FNPA may help prevent childhood obesity

Frances Myers

ISU researchers and kinesiology professors Michelle Ihmels and Gregory Welk worked with the American Dietetic Association and created a screening tool for children and parents known as the Family Nutrition and Physical Activity Screening Tool.

The FNPA tool is a way to identify children who may be predisposed to becoming overweight or obese before they can become prone to the obesity epidemic.

“This was a project the American Dietetic Association asked Welk and me to be a part of about seven or eight years ago,” Ihmels said. “They had a whole list of areas they were doing research on and childhood obesity was one of them. This was also the area they wanted our department to help research.”

The tool was first utilized in the Des Moines Elementary School District about six years ago with 1,100 first graders and their parents. The Des Moines School District was chosen because this is one of the most diverse school districts in the state of Iowa.

“This age [first graders] is where what is known as the ‘adiposity rebound’ comes into play,” Ihmels said. “When children are toddlers, they have a lot of baby fat. When they are typically about 6 or 7 years old, their baby fat declines and their excess body fat is generally at its lowest level. The amount of body fat a child has increases as the child grows older.”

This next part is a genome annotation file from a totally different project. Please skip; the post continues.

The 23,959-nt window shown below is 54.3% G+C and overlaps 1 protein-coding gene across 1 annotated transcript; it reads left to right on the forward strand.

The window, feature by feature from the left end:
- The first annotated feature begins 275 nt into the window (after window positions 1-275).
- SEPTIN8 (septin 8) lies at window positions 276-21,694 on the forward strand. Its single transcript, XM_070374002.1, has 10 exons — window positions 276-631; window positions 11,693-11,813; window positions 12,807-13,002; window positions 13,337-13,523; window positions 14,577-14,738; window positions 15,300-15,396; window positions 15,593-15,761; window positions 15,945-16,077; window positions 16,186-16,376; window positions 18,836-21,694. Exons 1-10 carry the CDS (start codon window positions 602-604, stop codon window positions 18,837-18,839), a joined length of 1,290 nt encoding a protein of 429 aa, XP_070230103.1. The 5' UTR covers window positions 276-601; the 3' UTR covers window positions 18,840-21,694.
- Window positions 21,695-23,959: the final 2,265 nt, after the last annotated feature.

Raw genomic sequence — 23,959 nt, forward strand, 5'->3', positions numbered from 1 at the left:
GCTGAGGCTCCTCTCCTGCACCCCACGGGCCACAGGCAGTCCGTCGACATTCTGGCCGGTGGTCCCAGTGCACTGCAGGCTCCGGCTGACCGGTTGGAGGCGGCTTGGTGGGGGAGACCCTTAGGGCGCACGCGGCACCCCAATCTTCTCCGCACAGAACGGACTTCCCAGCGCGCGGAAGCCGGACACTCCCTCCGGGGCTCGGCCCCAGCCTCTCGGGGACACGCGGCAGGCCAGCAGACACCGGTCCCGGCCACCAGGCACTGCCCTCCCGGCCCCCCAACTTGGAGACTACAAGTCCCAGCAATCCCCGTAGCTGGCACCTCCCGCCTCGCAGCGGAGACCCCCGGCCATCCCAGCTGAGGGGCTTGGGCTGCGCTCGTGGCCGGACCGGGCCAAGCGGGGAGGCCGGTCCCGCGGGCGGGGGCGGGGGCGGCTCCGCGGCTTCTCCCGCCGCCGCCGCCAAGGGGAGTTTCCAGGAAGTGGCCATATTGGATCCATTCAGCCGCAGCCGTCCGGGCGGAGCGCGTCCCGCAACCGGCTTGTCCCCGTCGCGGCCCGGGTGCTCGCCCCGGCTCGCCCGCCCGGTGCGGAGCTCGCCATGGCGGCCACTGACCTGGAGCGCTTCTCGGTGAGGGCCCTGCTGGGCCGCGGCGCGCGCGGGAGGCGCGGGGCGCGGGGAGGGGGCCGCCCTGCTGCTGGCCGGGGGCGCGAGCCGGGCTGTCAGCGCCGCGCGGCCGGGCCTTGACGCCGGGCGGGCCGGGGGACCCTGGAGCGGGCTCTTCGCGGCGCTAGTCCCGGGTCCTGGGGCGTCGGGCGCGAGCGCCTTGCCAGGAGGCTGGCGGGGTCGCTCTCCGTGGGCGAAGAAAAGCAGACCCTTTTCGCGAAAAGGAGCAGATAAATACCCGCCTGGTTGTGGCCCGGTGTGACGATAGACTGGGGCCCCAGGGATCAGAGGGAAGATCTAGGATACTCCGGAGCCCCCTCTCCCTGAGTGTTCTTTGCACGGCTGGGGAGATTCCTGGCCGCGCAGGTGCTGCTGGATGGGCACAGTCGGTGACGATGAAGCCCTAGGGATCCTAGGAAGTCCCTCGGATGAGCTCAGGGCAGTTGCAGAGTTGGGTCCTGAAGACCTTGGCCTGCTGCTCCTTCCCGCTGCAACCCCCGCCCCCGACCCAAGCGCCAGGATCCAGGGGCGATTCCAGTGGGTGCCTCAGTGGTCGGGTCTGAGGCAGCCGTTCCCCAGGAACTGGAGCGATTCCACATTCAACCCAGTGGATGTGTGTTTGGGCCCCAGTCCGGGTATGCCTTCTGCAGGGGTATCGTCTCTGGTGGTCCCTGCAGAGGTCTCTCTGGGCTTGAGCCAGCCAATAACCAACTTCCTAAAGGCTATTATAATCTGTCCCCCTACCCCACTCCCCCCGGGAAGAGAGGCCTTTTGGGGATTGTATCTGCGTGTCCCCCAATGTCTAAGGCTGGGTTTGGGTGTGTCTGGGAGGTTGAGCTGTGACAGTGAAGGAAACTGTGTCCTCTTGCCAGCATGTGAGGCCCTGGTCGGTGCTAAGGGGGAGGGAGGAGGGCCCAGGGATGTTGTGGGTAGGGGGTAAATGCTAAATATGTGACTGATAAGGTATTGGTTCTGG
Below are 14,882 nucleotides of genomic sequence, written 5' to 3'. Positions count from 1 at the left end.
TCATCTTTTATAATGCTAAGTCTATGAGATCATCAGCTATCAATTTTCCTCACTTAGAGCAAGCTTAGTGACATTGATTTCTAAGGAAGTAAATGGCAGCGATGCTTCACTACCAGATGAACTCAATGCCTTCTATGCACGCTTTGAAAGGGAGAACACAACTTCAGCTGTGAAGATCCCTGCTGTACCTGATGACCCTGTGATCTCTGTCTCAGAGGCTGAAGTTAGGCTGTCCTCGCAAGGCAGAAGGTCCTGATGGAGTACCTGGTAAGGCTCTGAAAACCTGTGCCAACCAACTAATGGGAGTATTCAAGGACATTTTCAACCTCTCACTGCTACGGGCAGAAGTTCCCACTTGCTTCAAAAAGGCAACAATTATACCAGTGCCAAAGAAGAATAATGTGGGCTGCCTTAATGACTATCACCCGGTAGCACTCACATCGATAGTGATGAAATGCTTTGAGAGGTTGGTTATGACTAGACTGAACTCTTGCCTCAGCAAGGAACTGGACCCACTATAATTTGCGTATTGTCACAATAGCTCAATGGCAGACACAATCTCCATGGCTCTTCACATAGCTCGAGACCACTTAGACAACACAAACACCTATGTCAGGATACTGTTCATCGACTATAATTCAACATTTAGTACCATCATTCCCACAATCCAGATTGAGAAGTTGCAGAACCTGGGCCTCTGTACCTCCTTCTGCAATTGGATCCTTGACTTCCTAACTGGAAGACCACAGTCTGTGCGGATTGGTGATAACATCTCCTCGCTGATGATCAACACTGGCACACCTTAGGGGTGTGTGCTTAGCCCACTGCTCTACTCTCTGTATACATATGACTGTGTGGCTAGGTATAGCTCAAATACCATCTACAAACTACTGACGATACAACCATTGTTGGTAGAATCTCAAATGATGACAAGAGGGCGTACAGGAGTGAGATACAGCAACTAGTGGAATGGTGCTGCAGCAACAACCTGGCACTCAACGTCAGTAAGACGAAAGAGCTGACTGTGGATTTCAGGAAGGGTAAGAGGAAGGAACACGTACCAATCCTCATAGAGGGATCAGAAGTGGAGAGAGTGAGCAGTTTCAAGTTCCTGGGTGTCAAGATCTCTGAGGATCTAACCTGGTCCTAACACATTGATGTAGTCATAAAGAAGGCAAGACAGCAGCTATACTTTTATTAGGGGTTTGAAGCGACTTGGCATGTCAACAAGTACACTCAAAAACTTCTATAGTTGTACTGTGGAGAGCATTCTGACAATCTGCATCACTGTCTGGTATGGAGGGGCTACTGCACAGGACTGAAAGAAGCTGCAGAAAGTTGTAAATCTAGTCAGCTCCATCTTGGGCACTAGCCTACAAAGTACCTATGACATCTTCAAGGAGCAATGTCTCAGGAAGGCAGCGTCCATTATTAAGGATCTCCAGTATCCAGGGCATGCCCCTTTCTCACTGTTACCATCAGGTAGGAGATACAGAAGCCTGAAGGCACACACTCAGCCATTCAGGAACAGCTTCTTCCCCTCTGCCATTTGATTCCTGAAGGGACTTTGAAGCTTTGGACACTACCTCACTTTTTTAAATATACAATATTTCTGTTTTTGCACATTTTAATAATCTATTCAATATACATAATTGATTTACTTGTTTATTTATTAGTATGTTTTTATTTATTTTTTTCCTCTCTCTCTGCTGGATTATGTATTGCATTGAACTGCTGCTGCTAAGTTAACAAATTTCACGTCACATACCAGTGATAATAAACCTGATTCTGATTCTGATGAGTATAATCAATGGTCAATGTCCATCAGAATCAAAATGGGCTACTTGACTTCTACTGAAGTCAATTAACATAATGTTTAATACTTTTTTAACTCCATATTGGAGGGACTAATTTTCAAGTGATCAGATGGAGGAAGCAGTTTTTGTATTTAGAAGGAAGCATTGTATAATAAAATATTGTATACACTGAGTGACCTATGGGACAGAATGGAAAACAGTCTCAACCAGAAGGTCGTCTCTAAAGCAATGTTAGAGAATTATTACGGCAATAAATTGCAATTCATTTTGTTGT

This is where the screening tool comes into effect. First graders are at a stage where the screening tool can be used to act as a type of intervention.

This is basically a survey made up of 10 questions that address various aspects of the home environment the child is in.

“There are a number of screening tools out there that address specific categories of a child’s lifestyle such as physical activity, their eating habits, stress, the home environment and other factors but these are usually broader and have about 50 to 100 questions,” Ihmels said. “The FNPA Tool is more specific and it is very simple with only 10 questions for the parent to answer.”

Once parents take the survey, they are then notified of what the child’s weak areas are.

“We address what perhaps the parents can be doing at home. We also take into account what barriers there are. For example, in this day and age it can be very difficult both money and time wise for parents to cook a healthy meal for their children. Healthy food is more expensive than junk food and many times it is just easier to take my kids to McDonalds for a cheap, quick meal,” Ihmels said. “We work with the parents to decide how better decisions can be made.”

Currently, ISU researchers are working to create an online obesity screening tool.

“This tool will help answer the question, ‘What are the barriers?'” Ihmels said. “It will also help identify problem areas, and it will help in trying to create healthy mindsets by helping with goal setting.”